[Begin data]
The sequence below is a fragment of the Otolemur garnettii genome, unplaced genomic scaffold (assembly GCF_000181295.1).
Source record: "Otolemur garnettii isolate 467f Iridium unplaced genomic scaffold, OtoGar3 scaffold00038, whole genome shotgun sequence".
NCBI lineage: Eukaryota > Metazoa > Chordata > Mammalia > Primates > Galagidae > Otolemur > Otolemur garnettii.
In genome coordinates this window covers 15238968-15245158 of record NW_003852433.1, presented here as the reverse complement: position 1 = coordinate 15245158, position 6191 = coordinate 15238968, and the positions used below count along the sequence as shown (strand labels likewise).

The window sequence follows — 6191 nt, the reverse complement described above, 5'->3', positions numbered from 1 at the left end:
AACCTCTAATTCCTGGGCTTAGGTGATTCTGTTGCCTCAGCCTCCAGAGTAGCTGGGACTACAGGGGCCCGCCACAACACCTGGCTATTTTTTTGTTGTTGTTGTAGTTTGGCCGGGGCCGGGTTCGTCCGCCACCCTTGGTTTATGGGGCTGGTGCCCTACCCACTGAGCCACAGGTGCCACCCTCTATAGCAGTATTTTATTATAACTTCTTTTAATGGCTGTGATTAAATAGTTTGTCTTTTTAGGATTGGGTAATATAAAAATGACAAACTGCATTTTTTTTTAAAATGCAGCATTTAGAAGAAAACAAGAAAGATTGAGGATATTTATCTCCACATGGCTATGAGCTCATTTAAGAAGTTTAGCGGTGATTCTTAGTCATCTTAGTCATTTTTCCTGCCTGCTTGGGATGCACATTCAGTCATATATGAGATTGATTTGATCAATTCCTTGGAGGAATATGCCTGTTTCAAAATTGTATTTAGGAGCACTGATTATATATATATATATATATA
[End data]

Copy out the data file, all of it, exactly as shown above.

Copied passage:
The sequence below is a fragment of the Otolemur garnettii genome, unplaced genomic scaffold (assembly GCF_000181295.1).
Source record: "Otolemur garnettii isolate 467f Iridium unplaced genomic scaffold, OtoGar3 scaffold00038, whole genome shotgun sequence".
NCBI lineage: Eukaryota > Metazoa > Chordata > Mammalia > Primates > Galagidae > Otolemur > Otolemur garnettii.
In genome coordinates this window covers 15238968-15245158 of record NW_003852433.1, presented here as the reverse complement: position 1 = coordinate 15245158, position 6191 = coordinate 15238968, and the positions used below count along the sequence as shown (strand labels likewise).

The window sequence follows — 6191 nt, the reverse complement described above, 5'->3', positions numbered from 1 at the left end:
AACCTCTAATTCCTGGGCTTAGGTGATTCTGTTGCCTCAGCCTCCAGAGTAGCTGGGACTACAGGGGCCCGCCACAACACCTGGCTATTTTTTTGTTGTTGTTGTAGTTTGGCCGGGGCCGGGTTCGTCCGCCACCCTTGGTTTATGGGGCTGGTGCCCTACCCACTGAGCCACAGGTGCCACCCTCTATAGCAGTATTTTATTATAACTTCTTTTAATGGCTGTGATTAAATAGTTTGTCTTTTTAGGATTGGGTAATATAAAAATGACAAACTGCATTTTTTTTTAAAATGCAGCATTTAGAAGAAAACAAGAAAGATTGAGGATATTTATCTCCACATGGCTATGAGCTCATTTAAGAAGTTTAGCGGTGATTCTTAGTCATCTTAGTCATTTTTCCTGCCTGCTTGGGATGCACATTCAGTCATATATGAGATTGATTTGATCAATTCCTTGGAGGAATATGCCTGTTTCAAAATTGTATTTAGGAGCACTGATTATATATATATATATATATA